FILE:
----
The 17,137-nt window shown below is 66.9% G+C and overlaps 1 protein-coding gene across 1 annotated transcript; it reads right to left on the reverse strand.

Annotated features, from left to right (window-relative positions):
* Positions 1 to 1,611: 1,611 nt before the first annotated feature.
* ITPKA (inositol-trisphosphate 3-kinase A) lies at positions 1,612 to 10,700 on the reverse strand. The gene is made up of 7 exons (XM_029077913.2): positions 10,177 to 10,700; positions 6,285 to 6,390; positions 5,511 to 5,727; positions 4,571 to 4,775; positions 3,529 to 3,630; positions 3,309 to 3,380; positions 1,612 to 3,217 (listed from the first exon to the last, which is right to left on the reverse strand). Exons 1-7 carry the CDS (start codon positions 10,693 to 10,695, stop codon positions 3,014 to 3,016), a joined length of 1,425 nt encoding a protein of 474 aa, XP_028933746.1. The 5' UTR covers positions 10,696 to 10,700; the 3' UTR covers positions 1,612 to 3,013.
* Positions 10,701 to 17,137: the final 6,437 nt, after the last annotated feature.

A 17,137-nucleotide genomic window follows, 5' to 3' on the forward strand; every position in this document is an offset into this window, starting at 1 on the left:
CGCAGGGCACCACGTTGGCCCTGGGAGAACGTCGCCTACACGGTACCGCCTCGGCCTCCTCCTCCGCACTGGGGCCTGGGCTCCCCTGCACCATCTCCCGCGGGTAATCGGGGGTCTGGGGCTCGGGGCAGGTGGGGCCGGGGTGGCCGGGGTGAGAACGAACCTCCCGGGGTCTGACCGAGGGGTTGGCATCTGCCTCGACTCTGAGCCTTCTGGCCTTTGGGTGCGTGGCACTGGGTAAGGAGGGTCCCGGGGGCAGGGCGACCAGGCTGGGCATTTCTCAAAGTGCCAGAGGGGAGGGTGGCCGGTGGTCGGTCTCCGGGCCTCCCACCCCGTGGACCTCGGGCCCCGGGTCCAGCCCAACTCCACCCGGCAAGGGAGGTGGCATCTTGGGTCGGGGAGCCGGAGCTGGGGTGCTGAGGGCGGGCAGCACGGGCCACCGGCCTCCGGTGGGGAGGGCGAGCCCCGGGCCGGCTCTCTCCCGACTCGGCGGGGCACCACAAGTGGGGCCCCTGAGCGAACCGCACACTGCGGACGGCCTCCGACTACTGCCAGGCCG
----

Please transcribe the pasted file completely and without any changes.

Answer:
The 17,137-nt window shown below is 66.9% G+C and overlaps 1 protein-coding gene across 1 annotated transcript; it reads right to left on the reverse strand.

Annotated features, from left to right (window-relative positions):
* Positions 1 to 1,611: 1,611 nt before the first annotated feature.
* ITPKA (inositol-trisphosphate 3-kinase A) lies at positions 1,612 to 10,700 on the reverse strand. The gene is made up of 7 exons (XM_029077913.2): positions 10,177 to 10,700; positions 6,285 to 6,390; positions 5,511 to 5,727; positions 4,571 to 4,775; positions 3,529 to 3,630; positions 3,309 to 3,380; positions 1,612 to 3,217 (listed from the first exon to the last, which is right to left on the reverse strand). Exons 1-7 carry the CDS (start codon positions 10,693 to 10,695, stop codon positions 3,014 to 3,016), a joined length of 1,425 nt encoding a protein of 474 aa, XP_028933746.1. The 5' UTR covers positions 10,696 to 10,700; the 3' UTR covers positions 1,612 to 3,013.
* Positions 10,701 to 17,137: the final 6,437 nt, after the last annotated feature.

A 17,137-nucleotide genomic window follows, 5' to 3' on the forward strand; every position in this document is an offset into this window, starting at 1 on the left:
CGCAGGGCACCACGTTGGCCCTGGGAGAACGTCGCCTACACGGTACCGCCTCGGCCTCCTCCTCCGCACTGGGGCCTGGGCTCCCCTGCACCATCTCCCGCGGGTAATCGGGGGTCTGGGGCTCGGGGCAGGTGGGGCCGGGGTGGCCGGGGTGAGAACGAACCTCCCGGGGTCTGACCGAGGGGTTGGCATCTGCCTCGACTCTGAGCCTTCTGGCCTTTGGGTGCGTGGCACTGGGTAAGGAGGGTCCCGGGGGCAGGGCGACCAGGCTGGGCATTTCTCAAAGTGCCAGAGGGGAGGGTGGCCGGTGGTCGGTCTCCGGGCCTCCCACCCCGTGGACCTCGGGCCCCGGGTCCAGCCCAACTCCACCCGGCAAGGGAGGTGGCATCTTGGGTCGGGGAGCCGGAGCTGGGGTGCTGAGGGCGGGCAGCACGGGCCACCGGCCTCCGGTGGGGAGGGCGAGCCCCGGGCCGGCTCTCTCCCGACTCGGCGGGGCACCACAAGTGGGGCCCCTGAGCGAACCGCACACTGCGGACGGCCTCCGACTACTGCCAGGCCG